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 varghese February 26, 2003 06:34

time stepping in implicit way

Hei Gurus,

I read in Fluent Manuals the following statement about the time stepping in implicit way: "The advantage of the fully implicit scheme is that it is unconditionally stable with respect to time step size".

Is it really true?

 T. H. Kim February 27, 2003 03:27

Re: time stepping in implicit way

As you know, the implicit method use the unknown value of next step in calculation. In case of not knowing an initial value, the method is very good. For more details, you must refer to the reference concerning.

 Anthony Wachs February 27, 2003 05:35

Re: time stepping in implicit way

The unconditional stability of implicit scheme for the discretization of the time operator has been proven for a long time in many applied math books.

Therefore for any value of the time step the scheme is expected to be convergent. However, this is not anymore the case when you tackle complex coupled problems. Moreover, unconditional stability does not mean good accuracy of the computed results. If you consider too large time steps, your computed solution will suffer from bad accuracy (lack of precision could sometimes be the main reason of the solution divergence), so watch out !!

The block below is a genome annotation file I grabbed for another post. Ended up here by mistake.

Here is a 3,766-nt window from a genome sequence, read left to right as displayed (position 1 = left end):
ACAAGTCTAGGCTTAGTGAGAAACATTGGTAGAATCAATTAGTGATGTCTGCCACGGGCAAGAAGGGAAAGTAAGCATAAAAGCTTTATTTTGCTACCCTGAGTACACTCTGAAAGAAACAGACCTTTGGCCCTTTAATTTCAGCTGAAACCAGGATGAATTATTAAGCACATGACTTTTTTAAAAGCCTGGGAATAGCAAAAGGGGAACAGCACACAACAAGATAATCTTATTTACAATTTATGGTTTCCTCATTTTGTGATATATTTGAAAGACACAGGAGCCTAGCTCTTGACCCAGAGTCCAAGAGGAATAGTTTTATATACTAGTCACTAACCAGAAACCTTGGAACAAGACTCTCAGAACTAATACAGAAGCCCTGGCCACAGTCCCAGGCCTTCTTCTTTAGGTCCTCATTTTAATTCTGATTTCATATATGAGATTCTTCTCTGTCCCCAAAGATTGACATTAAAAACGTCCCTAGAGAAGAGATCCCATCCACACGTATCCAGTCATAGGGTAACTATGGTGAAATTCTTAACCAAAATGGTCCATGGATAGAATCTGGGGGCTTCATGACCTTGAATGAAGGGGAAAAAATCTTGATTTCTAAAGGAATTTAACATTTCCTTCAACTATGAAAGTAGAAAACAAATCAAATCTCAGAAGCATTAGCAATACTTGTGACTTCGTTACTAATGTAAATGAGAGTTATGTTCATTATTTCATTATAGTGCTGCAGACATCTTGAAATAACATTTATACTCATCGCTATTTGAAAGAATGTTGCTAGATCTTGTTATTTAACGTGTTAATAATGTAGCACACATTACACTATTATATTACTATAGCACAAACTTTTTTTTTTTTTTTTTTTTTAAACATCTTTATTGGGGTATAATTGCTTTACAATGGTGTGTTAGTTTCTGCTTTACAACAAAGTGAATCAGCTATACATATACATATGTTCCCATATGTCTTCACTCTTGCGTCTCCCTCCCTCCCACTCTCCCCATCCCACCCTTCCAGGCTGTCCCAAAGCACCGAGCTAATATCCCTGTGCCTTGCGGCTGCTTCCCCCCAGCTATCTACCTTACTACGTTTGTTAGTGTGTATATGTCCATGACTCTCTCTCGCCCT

If the mathematical analysis of the governing equations does not lead to any criterion on the choice of the time step magnitude, you will have to do it the hard way i.e. by performing numerical experiments.

It depends as well on the time scale of the phenomenon you try to simulate. In this case, the time step magnitude should be less than the physical time scale. Otherwise, you will miss some of the "physics" of your problem.

Hope it could help

Anthony

 varghese February 27, 2003 09:40

Re: time stepping in implicit way

Dear Anthony,

That is really a wonderful answer. I really observed divergence at some time stepping.It perhaps indicates the distortion to the underlying physics of the problem as you have well pointed out.

I am interested to know the type of mathematical analysis that will generate the idea of time stepping suited to a problem, when I use a segregated solver. For coupled solvers, the so called CFL numbers are suggested as the criteria. Does it apply in the case of segregated solver also?

Thanks for the tip!

Varghese

 Yong February 28, 2003 04:34

Re: time stepping in implicit way

CFL numbers is not applied to segregated solver. I agree with Anthony Wachs's idea. I have the same situation in my current work

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